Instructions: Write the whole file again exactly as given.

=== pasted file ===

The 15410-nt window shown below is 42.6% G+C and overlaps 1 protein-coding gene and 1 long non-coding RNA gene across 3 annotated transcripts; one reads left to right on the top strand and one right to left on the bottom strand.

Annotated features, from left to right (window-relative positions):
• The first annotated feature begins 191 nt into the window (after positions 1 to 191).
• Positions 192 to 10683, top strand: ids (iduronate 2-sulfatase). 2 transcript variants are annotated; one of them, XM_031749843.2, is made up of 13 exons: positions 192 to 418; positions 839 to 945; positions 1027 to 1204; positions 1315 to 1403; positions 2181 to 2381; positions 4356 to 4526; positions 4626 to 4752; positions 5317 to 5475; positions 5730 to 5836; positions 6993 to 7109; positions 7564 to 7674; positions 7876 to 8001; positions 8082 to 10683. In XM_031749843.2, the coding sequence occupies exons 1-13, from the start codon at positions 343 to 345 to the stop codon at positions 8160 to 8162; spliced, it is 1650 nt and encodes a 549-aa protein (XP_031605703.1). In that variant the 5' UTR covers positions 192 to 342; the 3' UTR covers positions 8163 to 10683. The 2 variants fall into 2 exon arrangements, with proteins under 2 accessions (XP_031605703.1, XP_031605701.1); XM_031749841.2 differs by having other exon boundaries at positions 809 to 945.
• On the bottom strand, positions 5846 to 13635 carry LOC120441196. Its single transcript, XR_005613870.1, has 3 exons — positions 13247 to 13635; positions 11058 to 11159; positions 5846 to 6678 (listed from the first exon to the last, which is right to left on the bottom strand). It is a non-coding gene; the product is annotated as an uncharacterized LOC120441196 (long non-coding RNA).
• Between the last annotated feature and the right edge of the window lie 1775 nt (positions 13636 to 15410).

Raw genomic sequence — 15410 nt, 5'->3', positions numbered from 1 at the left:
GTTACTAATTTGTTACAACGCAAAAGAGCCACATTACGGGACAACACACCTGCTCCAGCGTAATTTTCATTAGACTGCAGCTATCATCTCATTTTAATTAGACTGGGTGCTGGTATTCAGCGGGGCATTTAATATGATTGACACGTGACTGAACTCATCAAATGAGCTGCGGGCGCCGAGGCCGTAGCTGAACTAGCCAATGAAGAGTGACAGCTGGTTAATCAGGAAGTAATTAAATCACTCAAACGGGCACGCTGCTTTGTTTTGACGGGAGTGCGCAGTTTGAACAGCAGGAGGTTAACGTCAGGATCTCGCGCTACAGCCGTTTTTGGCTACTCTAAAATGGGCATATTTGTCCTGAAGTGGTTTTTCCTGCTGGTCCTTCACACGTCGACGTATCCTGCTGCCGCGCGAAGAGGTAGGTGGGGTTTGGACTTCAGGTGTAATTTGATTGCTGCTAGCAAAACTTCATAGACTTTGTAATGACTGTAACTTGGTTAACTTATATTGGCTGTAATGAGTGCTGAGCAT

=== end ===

The 15410-nt window shown below is 42.6% G+C and overlaps 1 protein-coding gene and 1 long non-coding RNA gene across 3 annotated transcripts; one reads left to right on the top strand and one right to left on the bottom strand.

Annotated features, from left to right (window-relative positions):
• The first annotated feature begins 191 nt into the window (after positions 1 to 191).
• Positions 192 to 10683, top strand: ids (iduronate 2-sulfatase). 2 transcript variants are annotated; one of them, XM_031749843.2, is made up of 13 exons: positions 192 to 418; positions 839 to 945; positions 1027 to 1204; positions 1315 to 1403; positions 2181 to 2381; positions 4356 to 4526; positions 4626 to 4752; positions 5317 to 5475; positions 5730 to 5836; positions 6993 to 7109; positions 7564 to 7674; positions 7876 to 8001; positions 8082 to 10683. In XM_031749843.2, the coding sequence occupies exons 1-13, from the start codon at positions 343 to 345 to the stop codon at positions 8160 to 8162; spliced, it is 1650 nt and encodes a 549-aa protein (XP_031605703.1). In that variant the 5' UTR covers positions 192 to 342; the 3' UTR covers positions 8163 to 10683. The 2 variants fall into 2 exon arrangements, with proteins under 2 accessions (XP_031605703.1, XP_031605701.1); XM_031749841.2 differs by having other exon boundaries at positions 809 to 945.
• On the bottom strand, positions 5846 to 13635 carry LOC120441196. Its single transcript, XR_005613870.1, has 3 exons — positions 13247 to 13635; positions 11058 to 11159; positions 5846 to 6678 (listed from the first exon to the last, which is right to left on the bottom strand). It is a non-coding gene; the product is annotated as an uncharacterized LOC120441196 (long non-coding RNA).
• Between the last annotated feature and the right edge of the window lie 1775 nt (positions 13636 to 15410).

Raw genomic sequence — 15410 nt, 5'->3', positions numbered from 1 at the left:
GTTACTAATTTGTTACAACGCAAAAGAGCCACATTACGGGACAACACACCTGCTCCAGCGTAATTTTCATTAGACTGCAGCTATCATCTCATTTTAATTAGACTGGGTGCTGGTATTCAGCGGGGCATTTAATATGATTGACACGTGACTGAACTCATCAAATGAGCTGCGGGCGCCGAGGCCGTAGCTGAACTAGCCAATGAAGAGTGACAGCTGGTTAATCAGGAAGTAATTAAATCACTCAAACGGGCACGCTGCTTTGTTTTGACGGGAGTGCGCAGTTTGAACAGCAGGAGGTTAACGTCAGGATCTCGCGCTACAGCCGTTTTTGGCTACTCTAAAATGGGCATATTTGTCCTGAAGTGGTTTTTCCTGCTGGTCCTTCACACGTCGACGTATCCTGCTGCCGCGCGAAGAGGTAGGTGGGGTTTGGACTTCAGGTGTAATTTGATTGCTGCTAGCAAAACTTCATAGACTTTGTAATGACTGTAACTTGGTTAACTTATATTGGCTGTAATGAGTGCTGAGCAT